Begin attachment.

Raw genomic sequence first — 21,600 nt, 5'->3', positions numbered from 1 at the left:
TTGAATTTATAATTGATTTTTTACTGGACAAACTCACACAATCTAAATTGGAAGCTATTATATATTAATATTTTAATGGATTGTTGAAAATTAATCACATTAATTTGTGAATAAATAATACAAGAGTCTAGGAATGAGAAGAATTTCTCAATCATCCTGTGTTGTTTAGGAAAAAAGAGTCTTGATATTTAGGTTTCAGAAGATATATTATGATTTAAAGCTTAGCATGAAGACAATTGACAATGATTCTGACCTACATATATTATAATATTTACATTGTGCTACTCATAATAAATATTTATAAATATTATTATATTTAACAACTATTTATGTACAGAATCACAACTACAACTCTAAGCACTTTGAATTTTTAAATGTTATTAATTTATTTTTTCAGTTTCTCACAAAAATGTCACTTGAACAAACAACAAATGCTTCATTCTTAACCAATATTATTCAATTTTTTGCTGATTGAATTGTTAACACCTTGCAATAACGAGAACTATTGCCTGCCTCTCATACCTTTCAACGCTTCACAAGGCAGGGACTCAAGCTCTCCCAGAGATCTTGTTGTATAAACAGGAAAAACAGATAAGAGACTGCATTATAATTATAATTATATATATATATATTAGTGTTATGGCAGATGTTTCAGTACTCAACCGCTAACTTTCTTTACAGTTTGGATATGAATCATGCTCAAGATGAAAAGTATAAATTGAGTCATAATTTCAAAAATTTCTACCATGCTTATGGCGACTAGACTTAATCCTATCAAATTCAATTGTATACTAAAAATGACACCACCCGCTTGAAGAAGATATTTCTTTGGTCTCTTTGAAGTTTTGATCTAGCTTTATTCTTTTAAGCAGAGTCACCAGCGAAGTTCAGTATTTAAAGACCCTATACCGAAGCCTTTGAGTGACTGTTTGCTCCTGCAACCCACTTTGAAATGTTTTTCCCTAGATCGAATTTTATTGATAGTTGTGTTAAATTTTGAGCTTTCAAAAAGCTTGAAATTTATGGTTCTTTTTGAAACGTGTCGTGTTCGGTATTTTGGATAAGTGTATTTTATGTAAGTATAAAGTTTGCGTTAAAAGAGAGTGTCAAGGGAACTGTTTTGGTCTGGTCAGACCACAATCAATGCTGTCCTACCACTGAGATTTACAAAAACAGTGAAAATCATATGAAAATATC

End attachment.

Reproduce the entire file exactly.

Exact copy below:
Raw genomic sequence first — 21,600 nt, 5'->3', positions numbered from 1 at the left:
TTGAATTTATAATTGATTTTTTACTGGACAAACTCACACAATCTAAATTGGAAGCTATTATATATTAATATTTTAATGGATTGTTGAAAATTAATCACATTAATTTGTGAATAAATAATACAAGAGTCTAGGAATGAGAAGAATTTCTCAATCATCCTGTGTTGTTTAGGAAAAAAGAGTCTTGATATTTAGGTTTCAGAAGATATATTATGATTTAAAGCTTAGCATGAAGACAATTGACAATGATTCTGACCTACATATATTATAATATTTACATTGTGCTACTCATAATAAATATTTATAAATATTATTATATTTAACAACTATTTATGTACAGAATCACAACTACAACTCTAAGCACTTTGAATTTTTAAATGTTATTAATTTATTTTTTCAGTTTCTCACAAAAATGTCACTTGAACAAACAACAAATGCTTCATTCTTAACCAATATTATTCAATTTTTTGCTGATTGAATTGTTAACACCTTGCAATAACGAGAACTATTGCCTGCCTCTCATACCTTTCAACGCTTCACAAGGCAGGGACTCAAGCTCTCCCAGAGATCTTGTTGTATAAACAGGAAAAACAGATAAGAGACTGCATTATAATTATAATTATATATATATATATTAGTGTTATGGCAGATGTTTCAGTACTCAACCGCTAACTTTCTTTACAGTTTGGATATGAATCATGCTCAAGATGAAAAGTATAAATTGAGTCATAATTTCAAAAATTTCTACCATGCTTATGGCGACTAGACTTAATCCTATCAAATTCAATTGTATACTAAAAATGACACCACCCGCTTGAAGAAGATATTTCTTTGGTCTCTTTGAAGTTTTGATCTAGCTTTATTCTTTTAAGCAGAGTCACCAGCGAAGTTCAGTATTTAAAGACCCTATACCGAAGCCTTTGAGTGACTGTTTGCTCCTGCAACCCACTTTGAAATGTTTTTCCCTAGATCGAATTTTATTGATAGTTGTGTTAAATTTTGAGCTTTCAAAAAGCTTGAAATTTATGGTTCTTTTTGAAACGTGTCGTGTTCGGTATTTTGGATAAGTGTATTTTATGTAAGTATAAAGTTTGCGTTAAAAGAGAGTGTCAAGGGAACTGTTTTGGTCTGGTCAGACCACAATCAATGCTGTCCTACCACTGAGATTTACAAAAACAGTGAAAATCATATGAAAATATC